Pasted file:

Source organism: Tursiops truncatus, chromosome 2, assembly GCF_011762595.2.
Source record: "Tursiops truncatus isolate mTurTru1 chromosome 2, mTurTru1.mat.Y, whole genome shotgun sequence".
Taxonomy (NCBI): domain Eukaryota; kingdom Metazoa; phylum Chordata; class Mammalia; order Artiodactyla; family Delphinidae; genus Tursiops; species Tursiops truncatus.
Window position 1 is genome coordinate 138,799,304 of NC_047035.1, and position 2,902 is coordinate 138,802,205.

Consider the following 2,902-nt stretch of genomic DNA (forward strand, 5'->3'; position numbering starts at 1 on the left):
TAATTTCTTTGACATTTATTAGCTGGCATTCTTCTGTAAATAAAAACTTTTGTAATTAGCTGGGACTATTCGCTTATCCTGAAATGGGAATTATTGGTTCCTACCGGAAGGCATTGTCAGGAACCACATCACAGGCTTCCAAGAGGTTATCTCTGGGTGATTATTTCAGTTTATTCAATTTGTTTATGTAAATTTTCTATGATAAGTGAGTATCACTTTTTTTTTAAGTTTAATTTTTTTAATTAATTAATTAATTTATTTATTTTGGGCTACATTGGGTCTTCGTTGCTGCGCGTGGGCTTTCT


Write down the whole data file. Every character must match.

Source organism: Tursiops truncatus, chromosome 2, assembly GCF_011762595.2.
Source record: "Tursiops truncatus isolate mTurTru1 chromosome 2, mTurTru1.mat.Y, whole genome shotgun sequence".
Taxonomy (NCBI): domain Eukaryota; kingdom Metazoa; phylum Chordata; class Mammalia; order Artiodactyla; family Delphinidae; genus Tursiops; species Tursiops truncatus.
Window position 1 is genome coordinate 138,799,304 of NC_047035.1, and position 2,902 is coordinate 138,802,205.

Consider the following 2,902-nt stretch of genomic DNA (forward strand, 5'->3'; position numbering starts at 1 on the left):
TAATTTCTTTGACATTTATTAGCTGGCATTCTTCTGTAAATAAAAACTTTTGTAATTAGCTGGGACTATTCGCTTATCCTGAAATGGGAATTATTGGTTCCTACCGGAAGGCATTGTCAGGAACCACATCACAGGCTTCCAAGAGGTTATCTCTGGGTGATTATTTCAGTTTATTCAATTTGTTTATGTAAATTTTCTATGATAAGTGAGTATCACTTTTTTTTTAAGTTTAATTTTTTTAATTAATTAATTAATTTATTTATTTTGGGCTACATTGGGTCTTCGTTGCTGCGCGTGGGCTTTCT